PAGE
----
Movie: A Cure for Wellness
My Rating: 4 stars
I love a good, creepy movie. If you make it a sinister, insane asylum movie, all the better. I suppose this movie isn’t exactly set in an “insane” asylum. Technically, it’s a wellness sanitarium—somewhere for wealthy patrons to go and “take the waters.” But, since this is a horror film, almost everyone at this institution seems pretty insane—guests and staff alike. There’s nothing creepier to me than an evil doctor (unless it’s a haunted doll). But, when people go to doctors, they are really putting themselves in a very vulnerable position. So, for a doctor to be willfully exploiting that trust to do creepy experiments on their patients, it’s prototypical horror.
Our protagonist, Lockhart, is sent to a health spa in Switzerland to retrieve the corporate board member who has been hiding out there for a number of years. But somehow, since this is a horror film, Lockhart winds up getting committed to the asylum himself. Everything seems wrong. The patients are too cheerful—too happy to stay for years or never leave at all. The diagnoses that the doctors are handing out seem a little too conveniently dire. The treatments are absolute quackery (lots of cleansing toxins out of the system). And, it’s almost impossible to find a way out of the place. There’s a lot of, “You’re free to leave any time. Just fill out these seventeen forms and present four forms of picture identification. Of, you don’t carry Swiss money? That’s a shame because the taxi companies only take up-front cash payments.” So it adds a layer of bureaucratic nightmare to the dreadfulness.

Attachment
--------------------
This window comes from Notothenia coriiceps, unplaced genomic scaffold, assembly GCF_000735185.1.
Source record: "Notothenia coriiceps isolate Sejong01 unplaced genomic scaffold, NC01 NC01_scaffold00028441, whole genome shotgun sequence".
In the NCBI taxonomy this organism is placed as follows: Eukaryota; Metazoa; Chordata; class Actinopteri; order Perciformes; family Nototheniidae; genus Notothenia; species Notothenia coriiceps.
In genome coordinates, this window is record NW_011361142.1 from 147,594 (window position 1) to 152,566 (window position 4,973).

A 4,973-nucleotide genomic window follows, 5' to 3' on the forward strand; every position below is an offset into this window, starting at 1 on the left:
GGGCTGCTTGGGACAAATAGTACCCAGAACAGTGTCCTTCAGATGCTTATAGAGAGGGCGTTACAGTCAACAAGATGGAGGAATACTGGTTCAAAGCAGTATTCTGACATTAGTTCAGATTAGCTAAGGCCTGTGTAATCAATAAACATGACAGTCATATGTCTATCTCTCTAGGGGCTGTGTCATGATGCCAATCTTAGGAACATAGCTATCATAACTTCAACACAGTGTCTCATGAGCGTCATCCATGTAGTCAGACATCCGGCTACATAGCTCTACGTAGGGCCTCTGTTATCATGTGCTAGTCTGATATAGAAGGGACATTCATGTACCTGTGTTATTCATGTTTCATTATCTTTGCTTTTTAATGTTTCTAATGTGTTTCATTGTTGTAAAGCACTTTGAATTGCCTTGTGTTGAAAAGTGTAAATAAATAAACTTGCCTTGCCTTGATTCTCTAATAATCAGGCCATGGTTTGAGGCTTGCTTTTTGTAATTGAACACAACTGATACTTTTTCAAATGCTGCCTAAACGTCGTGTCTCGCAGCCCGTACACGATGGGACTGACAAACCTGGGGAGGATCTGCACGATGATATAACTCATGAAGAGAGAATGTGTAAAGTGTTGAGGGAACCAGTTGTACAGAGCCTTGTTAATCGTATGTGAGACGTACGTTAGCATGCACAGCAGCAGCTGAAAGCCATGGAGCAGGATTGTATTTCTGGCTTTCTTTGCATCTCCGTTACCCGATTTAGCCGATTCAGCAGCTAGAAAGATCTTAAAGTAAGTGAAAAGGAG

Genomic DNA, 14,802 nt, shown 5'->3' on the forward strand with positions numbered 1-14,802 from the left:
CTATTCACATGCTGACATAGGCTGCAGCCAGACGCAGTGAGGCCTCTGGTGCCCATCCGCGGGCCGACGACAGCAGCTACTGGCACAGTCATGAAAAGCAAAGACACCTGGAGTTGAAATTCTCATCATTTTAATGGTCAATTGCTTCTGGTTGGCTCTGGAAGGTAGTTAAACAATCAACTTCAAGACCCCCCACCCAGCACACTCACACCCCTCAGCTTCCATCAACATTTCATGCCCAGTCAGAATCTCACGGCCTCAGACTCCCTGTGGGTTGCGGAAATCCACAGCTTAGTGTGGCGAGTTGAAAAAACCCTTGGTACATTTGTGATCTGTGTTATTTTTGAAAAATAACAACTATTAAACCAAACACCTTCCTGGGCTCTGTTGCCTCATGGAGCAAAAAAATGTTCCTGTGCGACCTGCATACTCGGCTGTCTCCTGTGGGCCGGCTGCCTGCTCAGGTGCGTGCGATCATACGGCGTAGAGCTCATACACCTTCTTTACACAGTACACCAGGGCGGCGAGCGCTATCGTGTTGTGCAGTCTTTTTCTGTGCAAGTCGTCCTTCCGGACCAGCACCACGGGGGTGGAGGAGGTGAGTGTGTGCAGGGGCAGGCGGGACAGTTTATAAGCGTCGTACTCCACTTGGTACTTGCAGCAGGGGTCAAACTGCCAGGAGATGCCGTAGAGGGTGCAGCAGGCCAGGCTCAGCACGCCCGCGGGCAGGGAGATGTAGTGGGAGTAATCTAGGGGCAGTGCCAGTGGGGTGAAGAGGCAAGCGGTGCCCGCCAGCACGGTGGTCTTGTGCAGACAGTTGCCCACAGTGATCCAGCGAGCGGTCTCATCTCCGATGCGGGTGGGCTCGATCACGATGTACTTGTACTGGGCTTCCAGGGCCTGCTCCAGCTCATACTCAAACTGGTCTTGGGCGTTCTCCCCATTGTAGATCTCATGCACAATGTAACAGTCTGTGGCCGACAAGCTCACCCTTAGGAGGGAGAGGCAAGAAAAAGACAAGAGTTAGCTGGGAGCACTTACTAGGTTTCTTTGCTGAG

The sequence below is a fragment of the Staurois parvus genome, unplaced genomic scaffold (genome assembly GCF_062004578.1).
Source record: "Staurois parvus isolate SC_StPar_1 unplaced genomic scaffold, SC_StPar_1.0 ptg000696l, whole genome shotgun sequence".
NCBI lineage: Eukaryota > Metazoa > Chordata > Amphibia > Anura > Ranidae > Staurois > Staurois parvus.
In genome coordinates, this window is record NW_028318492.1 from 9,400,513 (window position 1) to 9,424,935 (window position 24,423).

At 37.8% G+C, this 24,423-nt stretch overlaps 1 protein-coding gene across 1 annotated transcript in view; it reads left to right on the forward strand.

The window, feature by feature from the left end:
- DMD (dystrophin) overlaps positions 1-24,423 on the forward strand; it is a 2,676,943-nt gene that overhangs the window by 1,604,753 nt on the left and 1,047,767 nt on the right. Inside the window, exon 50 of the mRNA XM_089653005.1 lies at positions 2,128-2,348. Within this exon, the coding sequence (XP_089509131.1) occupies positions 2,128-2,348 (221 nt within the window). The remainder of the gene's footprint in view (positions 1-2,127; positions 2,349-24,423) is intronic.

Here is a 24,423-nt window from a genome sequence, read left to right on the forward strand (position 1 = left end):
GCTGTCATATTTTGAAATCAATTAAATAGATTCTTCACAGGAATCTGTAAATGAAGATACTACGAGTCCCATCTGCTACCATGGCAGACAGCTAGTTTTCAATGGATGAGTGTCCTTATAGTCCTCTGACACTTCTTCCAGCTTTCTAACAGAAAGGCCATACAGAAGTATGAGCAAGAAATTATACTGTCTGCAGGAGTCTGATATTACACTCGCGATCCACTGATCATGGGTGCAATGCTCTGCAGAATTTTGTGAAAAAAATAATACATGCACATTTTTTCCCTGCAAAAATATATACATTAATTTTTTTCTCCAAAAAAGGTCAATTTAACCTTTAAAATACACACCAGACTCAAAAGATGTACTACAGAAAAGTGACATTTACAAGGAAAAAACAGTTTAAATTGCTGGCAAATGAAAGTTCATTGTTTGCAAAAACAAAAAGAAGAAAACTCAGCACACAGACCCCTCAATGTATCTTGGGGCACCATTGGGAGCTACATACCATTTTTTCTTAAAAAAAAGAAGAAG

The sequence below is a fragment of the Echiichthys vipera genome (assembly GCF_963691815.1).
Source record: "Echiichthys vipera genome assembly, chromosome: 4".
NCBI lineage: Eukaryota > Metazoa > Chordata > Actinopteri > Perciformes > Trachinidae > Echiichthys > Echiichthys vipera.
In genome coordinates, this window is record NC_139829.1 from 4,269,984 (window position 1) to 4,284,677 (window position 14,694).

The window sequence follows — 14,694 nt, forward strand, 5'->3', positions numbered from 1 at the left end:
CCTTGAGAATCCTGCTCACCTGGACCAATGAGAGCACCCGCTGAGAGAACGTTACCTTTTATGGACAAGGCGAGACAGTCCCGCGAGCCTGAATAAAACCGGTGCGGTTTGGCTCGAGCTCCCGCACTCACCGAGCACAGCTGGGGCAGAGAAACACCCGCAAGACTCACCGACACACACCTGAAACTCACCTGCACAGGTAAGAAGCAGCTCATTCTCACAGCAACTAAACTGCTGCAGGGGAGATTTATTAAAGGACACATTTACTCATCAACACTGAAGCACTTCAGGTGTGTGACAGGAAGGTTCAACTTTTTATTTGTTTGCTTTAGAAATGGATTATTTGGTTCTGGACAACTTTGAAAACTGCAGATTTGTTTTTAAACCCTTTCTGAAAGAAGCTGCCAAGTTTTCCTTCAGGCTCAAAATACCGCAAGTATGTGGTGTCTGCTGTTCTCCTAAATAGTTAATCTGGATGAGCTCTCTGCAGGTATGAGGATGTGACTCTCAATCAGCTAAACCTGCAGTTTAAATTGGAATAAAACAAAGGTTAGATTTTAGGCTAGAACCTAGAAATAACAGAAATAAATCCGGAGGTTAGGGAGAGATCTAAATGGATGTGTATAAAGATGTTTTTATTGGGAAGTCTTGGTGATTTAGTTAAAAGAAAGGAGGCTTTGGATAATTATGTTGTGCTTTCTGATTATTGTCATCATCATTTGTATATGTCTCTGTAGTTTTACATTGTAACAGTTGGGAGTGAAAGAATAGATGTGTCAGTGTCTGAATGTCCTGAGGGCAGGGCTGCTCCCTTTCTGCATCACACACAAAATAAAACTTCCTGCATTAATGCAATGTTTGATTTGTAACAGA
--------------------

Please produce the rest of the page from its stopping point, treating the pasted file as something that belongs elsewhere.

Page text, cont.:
This movie really does have something special. We’ve seen this kind of story before—an arrogant protagonist getting humbled by whatever devil happens to be haunting the story. In this case, the demon is a doctor who insists that everyone he comes across is deeply unwell. This physician then prescribes all kinds of crazy, terrifying treatments—most of them looking like advanced interrogation techniques. But, this movie adds some absolutely gorgeous aesthetics. The story is set in a Swiss castle, and the scenery is breathtaking. There are gorgeous panoramas with mountains and valleys, and quaint villages. Contrast that with the stark, clinical, horror that is the asylum, with its endless corridors of white tile, cruel, antique-looking medical implements, and perfect nurses who look dead behind the eyes. It really makes an impression. So even though the underlying story may be exploring a well-worn form, and maybe doesn’t make all that much sense, it’s worth seeing anyway.
See this movie if you like horror films. Like I said, the story is a bit problematic. It’s well-worn territory, and unravels a bit at the end. But this is an absolutely beautiful film to watch, and creates a very terrifying mood. I enjoyed every bit of it. That being said, the movie is pretty gross—lots of body horror, and some pretty grisly mood-setting pieces. But, you wouldn’t be renting this movie if you weren’t ok with a little bit of that.